Social media has been good to me, in that I’ve met friends and fellow writers by using it, and in that I’ve got the word out about published stories and the book and things like readings. I have also been baffled and enraged by it at times, but, by and large, it has connected me to readers and writers in a way that I did not expect. Even if you just post your writing particulars and engage in a very professional, businesslike way, that is something that people can access and use to find your writing. It becomes another kind of work, this promotion and peddling of wares, but it is work that can pay off, and I think most young writers are far ahead of the curve in their aptitude for this aspect of the trade. Things have changed, but the enthusiasm I’ve seen for literature through these avenues is encouraging.
I read to strangers. They liked my stories and some bought me a beer...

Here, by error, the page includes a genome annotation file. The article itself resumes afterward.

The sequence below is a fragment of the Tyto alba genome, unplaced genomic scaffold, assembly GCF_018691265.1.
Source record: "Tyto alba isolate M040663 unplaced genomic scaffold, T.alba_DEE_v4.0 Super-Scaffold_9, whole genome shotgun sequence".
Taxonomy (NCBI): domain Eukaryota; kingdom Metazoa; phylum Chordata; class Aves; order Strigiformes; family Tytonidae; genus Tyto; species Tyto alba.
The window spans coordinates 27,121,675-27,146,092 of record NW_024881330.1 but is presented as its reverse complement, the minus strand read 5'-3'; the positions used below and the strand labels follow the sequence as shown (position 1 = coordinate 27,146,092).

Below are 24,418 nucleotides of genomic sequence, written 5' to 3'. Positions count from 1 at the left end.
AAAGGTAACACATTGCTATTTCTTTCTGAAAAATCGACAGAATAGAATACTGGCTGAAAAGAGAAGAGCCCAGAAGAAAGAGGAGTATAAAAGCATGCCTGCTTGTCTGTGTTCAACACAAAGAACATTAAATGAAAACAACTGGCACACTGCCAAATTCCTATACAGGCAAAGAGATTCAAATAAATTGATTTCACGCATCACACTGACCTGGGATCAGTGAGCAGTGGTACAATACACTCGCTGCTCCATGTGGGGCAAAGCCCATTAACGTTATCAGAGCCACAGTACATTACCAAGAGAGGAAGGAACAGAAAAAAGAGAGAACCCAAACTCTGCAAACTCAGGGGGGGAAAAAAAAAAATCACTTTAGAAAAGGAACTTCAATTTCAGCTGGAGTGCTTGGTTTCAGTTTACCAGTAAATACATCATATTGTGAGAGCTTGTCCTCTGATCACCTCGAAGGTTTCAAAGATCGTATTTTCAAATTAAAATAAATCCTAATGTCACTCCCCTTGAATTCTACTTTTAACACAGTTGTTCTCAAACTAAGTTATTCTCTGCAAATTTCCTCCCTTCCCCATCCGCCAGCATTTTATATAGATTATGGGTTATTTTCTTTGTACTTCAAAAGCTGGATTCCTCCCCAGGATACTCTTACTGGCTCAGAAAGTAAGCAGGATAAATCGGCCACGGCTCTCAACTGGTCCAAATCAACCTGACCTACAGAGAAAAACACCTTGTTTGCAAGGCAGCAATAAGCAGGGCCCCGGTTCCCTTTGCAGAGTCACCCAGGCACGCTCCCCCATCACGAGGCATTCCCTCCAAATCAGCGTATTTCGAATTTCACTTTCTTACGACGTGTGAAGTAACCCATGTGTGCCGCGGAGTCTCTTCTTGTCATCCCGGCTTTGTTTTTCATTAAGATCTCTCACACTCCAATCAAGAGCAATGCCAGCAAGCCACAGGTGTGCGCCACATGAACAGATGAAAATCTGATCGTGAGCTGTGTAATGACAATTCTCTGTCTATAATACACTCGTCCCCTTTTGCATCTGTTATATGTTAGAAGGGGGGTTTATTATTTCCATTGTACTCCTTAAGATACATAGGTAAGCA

It is also encouraging to have gone on this trek around Ontario (and Montreal), to towns like Windsor, Guelph, Hamilton, London, Kingston, Ottawa, and soon, Waterloo. I started off doing all of the main Biblioasis launches, with Anakana Schofield and Larry Tremblay, mostly, and in one or two spots with Samuel Archibald and A.J. Somerset. We launched in Montreal, Toronto, and Windsor (the home base for Biblioasis). Then I went on a little hit-and-run tour with two other emerging writers, Jess Taylor (her collection of stories, "Pauls," is out with BookThug), and Andrew Battershill (his novel, "Pillow," is published by Coach House Books). I read to a room of hundreds and a room of one person plus bookstore staff. All of the events were interesting. All of them were good practice. All of them will be memorable to at least one person (me). Reading to the big room where you have friends and colleagues is incredible, but there is also something to be said for reading to the small room and having a sense of humour about the trains and buses and the fact that someone put you up in a hotel somewhere. I’ve thanked them elsewhere, but I am very grateful to all of the hard work put in by staff at all of those publishers, especially Biblioasis, and my fellow writers that I spent time with.